The wooden stake remained in Sidney’s chest, an outline of red around it. His forearm had been pulled back against her throat, her hands digging into his sides, mouth chomping at empty air as he’d brought the weapon down, plunging it through her sternum and into the unholy pit of her black heart. His screams had matched her own, two deaths at once. Only, his body was still moving, his thoughts still fresh. But inside, Ralph was dead. He was the unnatural creature, now.

He held her as though comforting her and wept while dawn approached. This girl who had been afraid of the dark would finally be taken away from him by the saving light.

Saving? No. The horrid, inimical daylight. A harsh god that burned what it caressed, a god that had boiled centuries of blood spilt by those that worshiped it. An uncaring body that held its dominion in jealous hands, glancing in whims at its creation, the gravity of which can destroy as it creates.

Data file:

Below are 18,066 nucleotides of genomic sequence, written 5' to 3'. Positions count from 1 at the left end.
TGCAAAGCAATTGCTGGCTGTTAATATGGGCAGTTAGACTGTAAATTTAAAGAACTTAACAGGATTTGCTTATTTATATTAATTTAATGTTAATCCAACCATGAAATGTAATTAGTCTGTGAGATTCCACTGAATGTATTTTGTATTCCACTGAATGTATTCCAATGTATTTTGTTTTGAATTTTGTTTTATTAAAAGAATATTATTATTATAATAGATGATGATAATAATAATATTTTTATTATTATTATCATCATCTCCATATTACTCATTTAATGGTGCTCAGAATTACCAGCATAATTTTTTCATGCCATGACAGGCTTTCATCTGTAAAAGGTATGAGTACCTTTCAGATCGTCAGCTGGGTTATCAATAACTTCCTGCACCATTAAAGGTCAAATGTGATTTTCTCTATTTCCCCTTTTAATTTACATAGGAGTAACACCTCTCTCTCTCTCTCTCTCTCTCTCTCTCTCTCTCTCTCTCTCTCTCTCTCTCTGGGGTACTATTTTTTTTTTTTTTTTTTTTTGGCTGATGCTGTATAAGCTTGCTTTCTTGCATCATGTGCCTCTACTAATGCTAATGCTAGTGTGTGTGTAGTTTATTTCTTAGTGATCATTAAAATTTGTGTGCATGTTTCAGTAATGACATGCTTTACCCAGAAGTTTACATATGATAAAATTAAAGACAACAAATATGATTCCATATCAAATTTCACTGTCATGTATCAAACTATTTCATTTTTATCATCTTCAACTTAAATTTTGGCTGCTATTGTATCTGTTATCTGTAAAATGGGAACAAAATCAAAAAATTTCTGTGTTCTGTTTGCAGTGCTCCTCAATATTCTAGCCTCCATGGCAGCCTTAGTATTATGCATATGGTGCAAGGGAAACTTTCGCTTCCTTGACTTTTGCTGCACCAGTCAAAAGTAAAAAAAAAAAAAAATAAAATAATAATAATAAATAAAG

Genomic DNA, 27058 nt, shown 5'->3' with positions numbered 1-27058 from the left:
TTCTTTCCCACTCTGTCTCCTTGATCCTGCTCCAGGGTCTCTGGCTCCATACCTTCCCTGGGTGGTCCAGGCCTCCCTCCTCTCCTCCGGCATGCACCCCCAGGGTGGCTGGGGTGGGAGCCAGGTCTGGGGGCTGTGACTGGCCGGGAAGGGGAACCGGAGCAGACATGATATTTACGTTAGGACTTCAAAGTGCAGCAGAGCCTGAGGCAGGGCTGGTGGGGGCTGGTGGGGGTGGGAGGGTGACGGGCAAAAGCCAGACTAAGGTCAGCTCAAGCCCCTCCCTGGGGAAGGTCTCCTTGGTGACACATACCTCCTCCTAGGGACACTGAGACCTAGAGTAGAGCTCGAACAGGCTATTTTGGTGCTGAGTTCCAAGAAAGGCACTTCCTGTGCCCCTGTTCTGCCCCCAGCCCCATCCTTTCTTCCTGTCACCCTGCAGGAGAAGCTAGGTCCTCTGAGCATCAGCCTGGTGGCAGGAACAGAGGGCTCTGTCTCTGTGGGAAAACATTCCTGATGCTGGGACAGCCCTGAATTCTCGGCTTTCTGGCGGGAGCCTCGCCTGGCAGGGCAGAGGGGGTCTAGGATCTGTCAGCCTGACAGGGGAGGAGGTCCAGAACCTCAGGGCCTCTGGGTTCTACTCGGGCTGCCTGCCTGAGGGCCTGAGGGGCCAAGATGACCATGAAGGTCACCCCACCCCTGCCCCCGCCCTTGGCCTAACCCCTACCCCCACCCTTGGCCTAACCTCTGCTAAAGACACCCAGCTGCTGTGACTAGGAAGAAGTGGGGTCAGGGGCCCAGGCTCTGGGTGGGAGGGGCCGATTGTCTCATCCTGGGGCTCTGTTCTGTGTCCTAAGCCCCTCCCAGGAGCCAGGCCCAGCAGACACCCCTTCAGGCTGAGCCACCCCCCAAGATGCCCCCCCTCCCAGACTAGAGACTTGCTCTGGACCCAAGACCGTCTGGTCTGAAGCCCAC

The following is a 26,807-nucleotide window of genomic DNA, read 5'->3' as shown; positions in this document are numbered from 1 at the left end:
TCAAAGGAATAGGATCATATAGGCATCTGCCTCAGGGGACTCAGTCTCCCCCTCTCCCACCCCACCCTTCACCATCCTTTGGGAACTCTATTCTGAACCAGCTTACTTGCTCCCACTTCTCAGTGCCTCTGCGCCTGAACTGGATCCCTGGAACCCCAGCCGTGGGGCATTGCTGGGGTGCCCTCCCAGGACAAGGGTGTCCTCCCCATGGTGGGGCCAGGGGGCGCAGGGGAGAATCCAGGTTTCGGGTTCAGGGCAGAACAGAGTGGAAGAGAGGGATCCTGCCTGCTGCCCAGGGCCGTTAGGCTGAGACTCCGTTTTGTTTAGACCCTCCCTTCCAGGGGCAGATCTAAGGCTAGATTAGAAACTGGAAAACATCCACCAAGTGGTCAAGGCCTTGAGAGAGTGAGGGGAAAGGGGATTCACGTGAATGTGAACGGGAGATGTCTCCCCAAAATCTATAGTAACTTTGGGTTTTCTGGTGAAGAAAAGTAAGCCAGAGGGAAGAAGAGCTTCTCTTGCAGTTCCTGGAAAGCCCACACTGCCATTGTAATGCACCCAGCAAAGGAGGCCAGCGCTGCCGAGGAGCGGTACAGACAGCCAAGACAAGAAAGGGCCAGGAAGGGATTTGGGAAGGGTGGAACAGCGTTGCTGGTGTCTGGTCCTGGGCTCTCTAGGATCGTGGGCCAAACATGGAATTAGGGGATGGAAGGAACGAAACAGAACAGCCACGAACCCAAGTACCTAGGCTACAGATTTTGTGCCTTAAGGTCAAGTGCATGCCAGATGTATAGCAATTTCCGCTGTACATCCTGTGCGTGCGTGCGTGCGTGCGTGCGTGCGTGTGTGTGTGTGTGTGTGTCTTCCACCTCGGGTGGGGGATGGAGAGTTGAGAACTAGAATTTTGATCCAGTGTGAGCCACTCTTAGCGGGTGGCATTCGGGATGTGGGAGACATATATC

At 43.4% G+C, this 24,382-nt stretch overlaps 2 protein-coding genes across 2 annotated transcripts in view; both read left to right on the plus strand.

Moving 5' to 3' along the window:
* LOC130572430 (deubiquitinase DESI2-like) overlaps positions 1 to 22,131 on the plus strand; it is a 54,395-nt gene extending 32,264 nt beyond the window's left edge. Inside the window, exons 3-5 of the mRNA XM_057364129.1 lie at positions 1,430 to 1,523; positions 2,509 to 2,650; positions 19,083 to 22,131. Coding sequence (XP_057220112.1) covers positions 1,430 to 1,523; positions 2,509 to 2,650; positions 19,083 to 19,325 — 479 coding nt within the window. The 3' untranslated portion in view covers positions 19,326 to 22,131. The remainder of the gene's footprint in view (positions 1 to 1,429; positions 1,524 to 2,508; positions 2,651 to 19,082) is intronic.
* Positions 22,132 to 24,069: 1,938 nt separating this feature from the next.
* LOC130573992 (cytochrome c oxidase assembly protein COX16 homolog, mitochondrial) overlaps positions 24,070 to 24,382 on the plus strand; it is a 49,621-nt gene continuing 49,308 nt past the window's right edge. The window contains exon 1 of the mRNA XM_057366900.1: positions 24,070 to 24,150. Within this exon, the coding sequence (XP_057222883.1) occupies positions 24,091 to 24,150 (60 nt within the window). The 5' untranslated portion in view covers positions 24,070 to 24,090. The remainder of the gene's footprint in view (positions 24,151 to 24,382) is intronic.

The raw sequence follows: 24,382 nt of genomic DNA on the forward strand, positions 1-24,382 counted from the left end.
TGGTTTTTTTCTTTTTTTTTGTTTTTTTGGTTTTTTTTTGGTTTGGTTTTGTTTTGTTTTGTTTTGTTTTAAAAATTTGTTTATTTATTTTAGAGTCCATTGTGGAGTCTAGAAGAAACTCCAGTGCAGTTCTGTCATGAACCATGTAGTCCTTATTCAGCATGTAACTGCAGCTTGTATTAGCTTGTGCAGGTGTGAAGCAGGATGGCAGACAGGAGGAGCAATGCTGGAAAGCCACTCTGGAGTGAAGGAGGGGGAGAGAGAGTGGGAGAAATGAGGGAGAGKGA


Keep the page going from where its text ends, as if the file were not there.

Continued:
Ralph touched the cross on his necklace. Was he still talking about the sun?

The question was: had he ever been?

Sidney had been such a happy little girl. Generous with her laughs and smiles. Thinking about those numerous scenes where her light shined so brightly it hurt him, but it was better to remember her that way. It wasn’t only in the big moments, either. In fact, they were almost devoid of strong emotion, like what the moment brought with it had been used at the time, the fuel that was left only there to keep the memory alive. He thought about birthdays. Holidays. Her first bike ride, her first date, her learning to drive–they were golden moments, sure. Milestones for Sidney. But the magic lay between the towers. Fried moments like watching her sleep from the cracked door. Seeing the concentration on her face as she read.  Being witness to her growing and becoming a person.

From the instant that he had first seen her, he had wanted to protect her. Odd, isn’t it, that he had given her death? Was it such a bad thing? There are things worse than death, he believed, and what Sidney had become was something that he was sure she would not wish to be. The way that Ralph saw it, she had been dead already. What he had done was give her peace. It was the best that he could do for her. If there had been another way . . . anything . . . but there wasn’t.